The arcane options are pretty… creepily fantastic as well.  I’m particularly fond of “Phantom Echoes,” which allows an Illusionist (or any wizard) to maintain combat advantage against an opponent for… well, pretty much ever.  Familiars are back, and in a big way.  I’m worried 4E familiars are going to creep up, but so far, with only four feats (one required to get the familiar), we’re probably safe for a while.  I feel like Wizards is listening to the complaints about the lack of fluff – little bits like the “Familiar Quirks” table seem to be a response to this.

The Epic Destinies seem to be getting a little more specific, with the awesome “Archspell” going all the way to letting you focus on one spell.  (Though, getting to use a Daily Power as an Encounter Power is pretty nice.)

Overall, Arcane Power is exactly what you expect – if you’re playing an Arcane-based class, you’re going to need to pick this up to keep up, but nothing too radical.


Dreamwalker Revised

Via the Consonant Dude, I took a peak at Peter C Spahn’s new Dreamwalker Revised. And let me say, I liked it. I didn’t love it, but I liked it.

I can’t speak to the game’s production value, since I’ve only read the free online version, which is missing a lot of the artwork. That being said, the game still has a lot more artwork than many other free or not-free digital rpgs I’ve seen lately. Clocking in at over 200 pages and less than $0.01 to purchase, there’s really no reason not to go peak at it. I am rather fond of the inclusion of incredibly pertinent and apropos quotations at the top of the chapter headings, from Aliens to It to the Dark Tower.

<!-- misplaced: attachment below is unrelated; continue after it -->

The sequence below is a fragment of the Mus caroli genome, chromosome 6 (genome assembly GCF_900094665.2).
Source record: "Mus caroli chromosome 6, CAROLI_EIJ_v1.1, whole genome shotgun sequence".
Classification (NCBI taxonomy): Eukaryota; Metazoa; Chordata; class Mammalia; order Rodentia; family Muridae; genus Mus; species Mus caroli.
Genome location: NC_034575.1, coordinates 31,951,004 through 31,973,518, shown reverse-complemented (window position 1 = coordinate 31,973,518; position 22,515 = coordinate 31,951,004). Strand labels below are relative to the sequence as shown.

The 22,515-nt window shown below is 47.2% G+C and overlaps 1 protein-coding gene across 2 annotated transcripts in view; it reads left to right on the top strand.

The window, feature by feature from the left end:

Dreamwalker Revised Cover

Spahn says that one reviewer described it as “. . .one part The Matrix, one part The Cell, and two parts Quantum Leap with a healthy dose of Stephen King sprinkled over the top!” I would say that thematically, that’s pretty accurate. Unfortunately, structurally, the expansion to D20 Modern feels like it might have been written by Kevin Siembeda.

Spahn’s world is one where dreams can come alive, and it feels a lot like the World of Darkness (or of the Matrix), in that a select few are in the know, and the rest of the world stumbles along blindly, unaware of the war being fought in their backyards. Spahn has deftly created a universe where any number of genres can be effortlessly pillaged for extra value. The game obviously lends itself to a cyberpunk/gothic horror mythos, but since the backdrop of the game is dreams, your characters can enter a dream on the Starship Enterprise or the Land of Mordor with ease.

Once, when I was in middle school, first getting into D&D and role playing, a friend of mine (friend of a friend, really, but I was a nerd and couldn’t be picky) wanted me to fight a Turask. You know what I’m talking about. In the end, so that he didn’t kill my character (whom I loved more than my parents), it was all a dream. It was a really stupid idea. In Dreamwalker, it would have been nothing more than a poorly structured adventure.